3 deleted 33 characters in body
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This is where you get it wrong:

If my clients pass me an id reference

In a REST systems, client should never be bothered with IDs. The only resource identifiers that the client should know about should be URIs. This is the principle of "uniform interface".

Think about how clients would interact with your system. Say the useuser starts browsing through a list of grandparents, he picked one of grandparent's child, that brings him to /grandparent/123. If the client should be able to search the children of /grandparent/123, then according to "HATEOAS", whatever returned when you do a query on /grandparent/123 should return a URL to the search interface. This URL should already have whatever data is needed to filter by the current grandparent embedded in it.

Whether the link looks like /grandparent/123?search={term} or /parent?grandparent=123&search={term} or /parent?grandparentTerm=someterm&someothergplocator=blah&search={term} are inconsequential according to REST. Notice how all of those URLs have the same number of parameters, which is {term}, even though they use different criterias. You can switch between any of those URLs or you can mix them up depending on the specific grandparents and the client wouldn't break, because the logical relationship between the resources are the same even though the underlying implementation might differ significantly.

If you had instead created the service such that it requires /grandparent/{grandparentID}?search={term} when you go one way but /children?parent={parentID}&search={term} a} when you go another way, that is too much coupling because the client would have to know to interpolate different things on different relations that are conceptually similar.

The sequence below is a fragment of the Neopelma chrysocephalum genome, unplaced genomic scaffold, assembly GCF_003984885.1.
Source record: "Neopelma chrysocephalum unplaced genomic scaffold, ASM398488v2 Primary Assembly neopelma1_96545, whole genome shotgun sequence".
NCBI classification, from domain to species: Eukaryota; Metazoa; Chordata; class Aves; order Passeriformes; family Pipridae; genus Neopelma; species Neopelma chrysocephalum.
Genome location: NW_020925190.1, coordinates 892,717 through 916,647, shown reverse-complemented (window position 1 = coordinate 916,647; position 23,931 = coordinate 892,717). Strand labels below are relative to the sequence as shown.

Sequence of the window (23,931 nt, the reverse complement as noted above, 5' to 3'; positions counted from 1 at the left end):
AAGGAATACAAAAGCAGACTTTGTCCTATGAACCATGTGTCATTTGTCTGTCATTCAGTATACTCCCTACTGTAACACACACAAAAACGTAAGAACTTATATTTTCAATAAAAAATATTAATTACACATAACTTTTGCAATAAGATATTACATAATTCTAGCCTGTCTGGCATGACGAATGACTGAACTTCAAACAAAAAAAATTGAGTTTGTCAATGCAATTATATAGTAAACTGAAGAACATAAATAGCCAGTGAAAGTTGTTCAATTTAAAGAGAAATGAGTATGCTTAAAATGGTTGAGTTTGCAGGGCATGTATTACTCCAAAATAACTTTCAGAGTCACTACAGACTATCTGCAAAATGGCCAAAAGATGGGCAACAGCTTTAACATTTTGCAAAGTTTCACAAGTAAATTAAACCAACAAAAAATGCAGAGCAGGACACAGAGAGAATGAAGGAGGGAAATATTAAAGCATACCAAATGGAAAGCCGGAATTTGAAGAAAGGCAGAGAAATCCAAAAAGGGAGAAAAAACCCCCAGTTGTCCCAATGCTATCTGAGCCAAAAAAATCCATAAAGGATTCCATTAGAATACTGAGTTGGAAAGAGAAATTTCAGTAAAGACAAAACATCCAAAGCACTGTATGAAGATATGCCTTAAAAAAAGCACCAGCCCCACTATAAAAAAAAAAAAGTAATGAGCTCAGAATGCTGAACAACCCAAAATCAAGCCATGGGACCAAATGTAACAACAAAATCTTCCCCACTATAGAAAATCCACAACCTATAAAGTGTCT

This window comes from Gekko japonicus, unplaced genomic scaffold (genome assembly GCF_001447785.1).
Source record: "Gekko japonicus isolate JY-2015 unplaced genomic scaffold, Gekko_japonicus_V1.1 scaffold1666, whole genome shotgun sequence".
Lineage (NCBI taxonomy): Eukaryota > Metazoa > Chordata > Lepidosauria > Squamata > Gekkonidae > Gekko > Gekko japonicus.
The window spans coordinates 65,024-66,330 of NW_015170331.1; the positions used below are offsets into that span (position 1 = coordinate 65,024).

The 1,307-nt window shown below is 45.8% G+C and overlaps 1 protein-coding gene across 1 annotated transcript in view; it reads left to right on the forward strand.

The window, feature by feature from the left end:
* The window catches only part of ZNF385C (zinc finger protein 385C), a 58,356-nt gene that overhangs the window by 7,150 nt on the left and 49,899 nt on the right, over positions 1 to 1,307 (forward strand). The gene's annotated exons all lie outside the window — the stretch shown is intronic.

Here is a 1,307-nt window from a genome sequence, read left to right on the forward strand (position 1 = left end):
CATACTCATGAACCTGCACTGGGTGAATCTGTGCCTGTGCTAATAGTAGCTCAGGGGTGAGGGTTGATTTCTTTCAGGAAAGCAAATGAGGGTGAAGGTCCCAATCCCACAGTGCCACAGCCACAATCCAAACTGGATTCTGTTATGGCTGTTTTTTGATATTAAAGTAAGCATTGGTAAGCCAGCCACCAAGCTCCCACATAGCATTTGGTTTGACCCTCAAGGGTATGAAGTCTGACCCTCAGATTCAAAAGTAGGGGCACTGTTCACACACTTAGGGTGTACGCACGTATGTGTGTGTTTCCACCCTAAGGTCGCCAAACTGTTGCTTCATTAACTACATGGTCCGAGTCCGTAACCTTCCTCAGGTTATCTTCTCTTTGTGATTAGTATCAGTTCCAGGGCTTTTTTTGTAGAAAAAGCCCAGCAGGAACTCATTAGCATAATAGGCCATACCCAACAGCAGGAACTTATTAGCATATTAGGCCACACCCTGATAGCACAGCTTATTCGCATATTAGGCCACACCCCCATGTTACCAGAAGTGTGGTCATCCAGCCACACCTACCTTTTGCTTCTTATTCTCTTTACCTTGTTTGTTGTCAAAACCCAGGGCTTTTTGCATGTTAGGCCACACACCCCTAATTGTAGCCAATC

Whether you actually go with /grandparent/123?search={term} or /parent?grandparent=123&search={term} is a matter of taste and whichever implementation is easier for you right now. The important thing is to not require the client to be modified if you change your URL strategy or if you use different strategies on different grandparents/parents/parents-children relations. This is doable only if you follo

This is where you get it wrong:

If my clients pass me an id reference

In a REST systems, client should never be bothered with IDs. The only resource identifiers that the client should know about should be URIs. This is the principle of "uniform interface".

Think about how clients would interact with your system. Say the use starts browsing through a list of grandparents, he picked one, that brings him to /grandparent/123. If the client should be able to search the children of /grandparent/123, then according to "HATEOAS", whatever returned when you do a query on /grandparent/123 should return a URL to the search interface. This URL should already have whatever data is needed to filter by the current grandparent embedded in it.

Whether the link looks like /grandparent/123?search={term} or /parent?grandparent=123&search={term} or /parent?grandparentTerm=someterm&someothergplocator=blah&search={term} are inconsequential according to REST. Notice how all of those URLs have the same number of parameters, which is {term}, even though they use different criterias. You can switch between any of those URLs or you can mix them up depending on the specific grandparents and the client wouldn't break, because the logical relationship between the resources are the same even though the underlying implementation might differ significantly.

If you had instead created the service such that it requires /grandparent/{grandparentID}?search={term} when you go one way but /children?parent={parentID}&search={term} a} when you go another way, that is too much coupling because the client would have to know to interpolate different things on different relations that are conceptually similar.

Whether you actually go with /grandparent/123?search={term} or /parent?grandparent=123&search={term} is a matter of taste and whichever implementation is easier for you right now. The important thing is to not require the client to be modified if you change your URL strategy or if you use different strategies on different grandparents/parents/children relations. This is doable only if you follo

This is where you get it wrong:

If my clients pass me an id reference

In a REST systems, client should never be bothered with IDs. The only resource identifiers that the client should know about should be URIs. This is the principle of "uniform interface".

Think about how clients would interact with your system. Say the user starts browsing through a list of grandparents, he picked one of grandparent's child, that brings him to /grandparent/123. If the client should be able to search the children of /grandparent/123, then according to "HATEOAS", whatever returned when you do a query on /grandparent/123 should return a URL to the search interface. This URL should already have whatever data is needed to filter by the current grandparent embedded in it.